Floyd Mayweather Supports Gay Marriage: Boxing Champ Tweets Stance Backing Obama

Floyd Mayweather Tweets Support For Gay Marriage

Unlike his rival, Floyd Mayweather Jr. supports same-sex marriage.

While Manny Pacquiao was in damage control on Wednesday following his comments opposing Barack Obama's stance on same-sex marriage -- which were misinterpreted by many news sites as a blanket condemnation of gay people -- Mayweather chimed in on the subject via Twitter.

Same-sex marriage became the talk of the boxing world after remarks by Pacquiao were published in the National Conservative Examiner. In an interview with freelance writer Granville Ampong, Pacquiao said "God only expects man and woman to be together and to be legally married."

While Pacquiao's opposition of gay marriage would likely have stirred controversy on its own, it was something he never said that generated the most intense backlash. Amidst Pacquiao's comments, Ampong quoted a passage from the book of Leviticus stating that gay men "must be put to death." Several news sources were misled by the wording of the story and published stories attributing Pacquiao with quoting the passage.

After sites like USA Today, Village Voice and LA Weekly posted stories linking Pacquiao to the Bible verse, Pacquiao released a statement claiming that he never quoted Leviticus.

"I didn’t say that, that’s a lie,"
he said. "I didn’t know that quote from Leviticus because I haven’t read the Book of Leviticus yet. I’m not against gay people. I have a relative who is also gay. We can’t help it if they were born that way."

Ampong wrote a second article on Wednesday calling out the publications that misinterpreted the article and demanded that they apologize to Pacquiao.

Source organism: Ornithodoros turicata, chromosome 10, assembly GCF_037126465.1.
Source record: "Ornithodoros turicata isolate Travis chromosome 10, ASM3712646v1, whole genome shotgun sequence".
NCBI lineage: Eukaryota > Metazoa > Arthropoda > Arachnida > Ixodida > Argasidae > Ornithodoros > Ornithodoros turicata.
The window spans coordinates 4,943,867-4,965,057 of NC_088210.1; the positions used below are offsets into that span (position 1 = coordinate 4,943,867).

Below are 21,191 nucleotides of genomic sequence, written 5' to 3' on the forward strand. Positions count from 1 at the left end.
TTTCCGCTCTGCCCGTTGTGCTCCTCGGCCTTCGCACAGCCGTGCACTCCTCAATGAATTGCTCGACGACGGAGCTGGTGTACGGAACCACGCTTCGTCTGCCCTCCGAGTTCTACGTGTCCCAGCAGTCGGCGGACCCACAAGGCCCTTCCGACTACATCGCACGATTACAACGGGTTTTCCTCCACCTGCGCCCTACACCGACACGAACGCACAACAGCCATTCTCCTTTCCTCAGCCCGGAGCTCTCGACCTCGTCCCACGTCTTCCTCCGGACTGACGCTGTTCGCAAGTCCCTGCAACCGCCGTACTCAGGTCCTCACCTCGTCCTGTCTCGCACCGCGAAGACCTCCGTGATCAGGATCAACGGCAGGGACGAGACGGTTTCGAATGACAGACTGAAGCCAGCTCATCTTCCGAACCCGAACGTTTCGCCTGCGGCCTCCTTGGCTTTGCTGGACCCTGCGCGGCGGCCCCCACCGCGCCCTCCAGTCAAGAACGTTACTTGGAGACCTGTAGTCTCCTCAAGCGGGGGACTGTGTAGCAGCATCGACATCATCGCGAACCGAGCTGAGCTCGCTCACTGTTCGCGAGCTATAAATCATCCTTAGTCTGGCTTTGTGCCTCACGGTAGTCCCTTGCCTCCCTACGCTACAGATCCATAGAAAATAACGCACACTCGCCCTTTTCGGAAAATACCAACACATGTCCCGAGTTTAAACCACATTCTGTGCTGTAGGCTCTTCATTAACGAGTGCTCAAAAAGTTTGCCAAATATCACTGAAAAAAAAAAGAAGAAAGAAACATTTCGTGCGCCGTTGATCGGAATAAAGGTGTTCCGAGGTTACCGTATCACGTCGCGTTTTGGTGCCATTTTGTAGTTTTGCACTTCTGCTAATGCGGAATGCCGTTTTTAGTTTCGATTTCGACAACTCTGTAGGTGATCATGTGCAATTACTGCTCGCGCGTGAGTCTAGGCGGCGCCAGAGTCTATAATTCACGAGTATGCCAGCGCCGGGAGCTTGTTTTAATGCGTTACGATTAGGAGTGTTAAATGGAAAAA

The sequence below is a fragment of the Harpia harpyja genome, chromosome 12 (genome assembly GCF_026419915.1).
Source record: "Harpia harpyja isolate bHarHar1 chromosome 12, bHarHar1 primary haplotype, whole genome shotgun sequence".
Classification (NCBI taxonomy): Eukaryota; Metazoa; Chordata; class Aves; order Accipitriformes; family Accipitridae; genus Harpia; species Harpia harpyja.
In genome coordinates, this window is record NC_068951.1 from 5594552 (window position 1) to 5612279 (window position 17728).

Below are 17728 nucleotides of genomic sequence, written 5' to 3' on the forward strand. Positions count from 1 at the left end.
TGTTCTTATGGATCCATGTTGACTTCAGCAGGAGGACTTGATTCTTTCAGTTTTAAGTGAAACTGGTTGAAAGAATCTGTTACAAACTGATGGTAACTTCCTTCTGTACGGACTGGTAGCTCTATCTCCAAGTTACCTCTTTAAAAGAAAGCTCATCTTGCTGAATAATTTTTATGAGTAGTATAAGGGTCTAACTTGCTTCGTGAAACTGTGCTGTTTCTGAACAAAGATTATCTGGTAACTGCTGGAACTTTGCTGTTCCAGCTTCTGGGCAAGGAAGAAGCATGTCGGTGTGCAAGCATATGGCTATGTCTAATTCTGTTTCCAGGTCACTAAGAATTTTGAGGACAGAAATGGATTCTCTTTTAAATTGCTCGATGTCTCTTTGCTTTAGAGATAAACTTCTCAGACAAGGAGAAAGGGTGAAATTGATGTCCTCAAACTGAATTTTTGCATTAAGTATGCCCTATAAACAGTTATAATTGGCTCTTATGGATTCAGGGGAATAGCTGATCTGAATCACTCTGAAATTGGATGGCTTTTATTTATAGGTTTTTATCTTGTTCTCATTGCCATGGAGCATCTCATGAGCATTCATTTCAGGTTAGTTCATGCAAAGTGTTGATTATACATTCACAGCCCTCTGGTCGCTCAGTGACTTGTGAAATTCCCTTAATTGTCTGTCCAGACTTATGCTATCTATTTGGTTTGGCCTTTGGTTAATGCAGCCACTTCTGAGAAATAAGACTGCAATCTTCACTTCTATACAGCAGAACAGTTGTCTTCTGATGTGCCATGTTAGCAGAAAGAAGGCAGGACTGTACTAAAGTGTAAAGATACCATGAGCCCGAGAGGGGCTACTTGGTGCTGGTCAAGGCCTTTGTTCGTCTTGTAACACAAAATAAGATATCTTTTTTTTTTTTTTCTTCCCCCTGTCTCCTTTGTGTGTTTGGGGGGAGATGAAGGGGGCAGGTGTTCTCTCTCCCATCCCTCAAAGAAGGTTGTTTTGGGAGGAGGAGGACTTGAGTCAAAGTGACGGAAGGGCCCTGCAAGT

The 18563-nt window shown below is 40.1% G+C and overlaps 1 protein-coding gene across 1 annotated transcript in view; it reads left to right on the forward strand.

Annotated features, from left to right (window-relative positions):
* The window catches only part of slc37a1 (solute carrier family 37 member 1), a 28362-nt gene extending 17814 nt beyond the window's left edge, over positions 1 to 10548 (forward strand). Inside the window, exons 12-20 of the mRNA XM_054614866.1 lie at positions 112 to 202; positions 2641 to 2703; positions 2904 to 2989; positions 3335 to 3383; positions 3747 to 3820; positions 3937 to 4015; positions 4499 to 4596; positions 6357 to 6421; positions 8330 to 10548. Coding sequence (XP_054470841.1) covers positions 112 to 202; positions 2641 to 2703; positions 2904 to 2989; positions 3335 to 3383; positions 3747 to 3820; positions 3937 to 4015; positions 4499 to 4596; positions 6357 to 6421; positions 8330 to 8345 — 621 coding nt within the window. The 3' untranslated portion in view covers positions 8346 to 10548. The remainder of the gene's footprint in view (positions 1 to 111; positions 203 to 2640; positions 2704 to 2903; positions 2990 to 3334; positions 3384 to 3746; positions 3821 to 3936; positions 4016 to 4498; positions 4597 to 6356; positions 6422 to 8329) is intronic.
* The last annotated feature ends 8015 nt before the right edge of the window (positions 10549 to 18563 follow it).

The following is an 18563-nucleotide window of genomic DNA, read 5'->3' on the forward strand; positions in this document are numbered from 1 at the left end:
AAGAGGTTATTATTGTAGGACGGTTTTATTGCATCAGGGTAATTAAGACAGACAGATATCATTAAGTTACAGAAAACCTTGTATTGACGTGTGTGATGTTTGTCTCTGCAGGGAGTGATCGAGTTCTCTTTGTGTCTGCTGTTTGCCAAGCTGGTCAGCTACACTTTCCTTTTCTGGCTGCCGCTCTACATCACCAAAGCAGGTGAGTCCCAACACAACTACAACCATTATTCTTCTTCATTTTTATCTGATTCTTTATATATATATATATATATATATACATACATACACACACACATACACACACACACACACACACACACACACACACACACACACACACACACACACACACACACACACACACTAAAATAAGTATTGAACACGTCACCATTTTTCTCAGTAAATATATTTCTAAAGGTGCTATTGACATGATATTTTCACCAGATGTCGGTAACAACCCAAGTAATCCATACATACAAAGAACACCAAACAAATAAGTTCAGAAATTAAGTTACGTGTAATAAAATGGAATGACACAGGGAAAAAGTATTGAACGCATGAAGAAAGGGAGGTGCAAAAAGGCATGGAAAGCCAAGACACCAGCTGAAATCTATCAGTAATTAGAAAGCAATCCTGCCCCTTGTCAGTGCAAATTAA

Regardless of how he feels about the subject of same-sex marriage, Mayweather's tweet is timed perfectly to tweak his long-distance rival and to attract fans turned off by Pacquiao's views. This all comes just one week after boxing promoter Bob Arum compared Mayweather to Nazi propagandist Joseph Goebbels for the way he worked the media after his victory over Miguel Cotto.

The feud between Mayweather and Pacquiao has dragged on for years now, and yet an actual boxing match hasn't been set up. Mayweather called Pacquiao out on Twitter in January, daring him to agree to fight in Las Vegas on May 5. But Pacquiao's camp said a May 5 fight would not make any economic sense because the fight would have had to take place in a smaller venue due to the rush.

With Pacquiao scheduled to fight Timothy Bradley in June and Mayweather facing jail time, it remains to be seen if these two will ever touch gloves. It seems a safe bet, though, that the verbal sparring will continue unabated.

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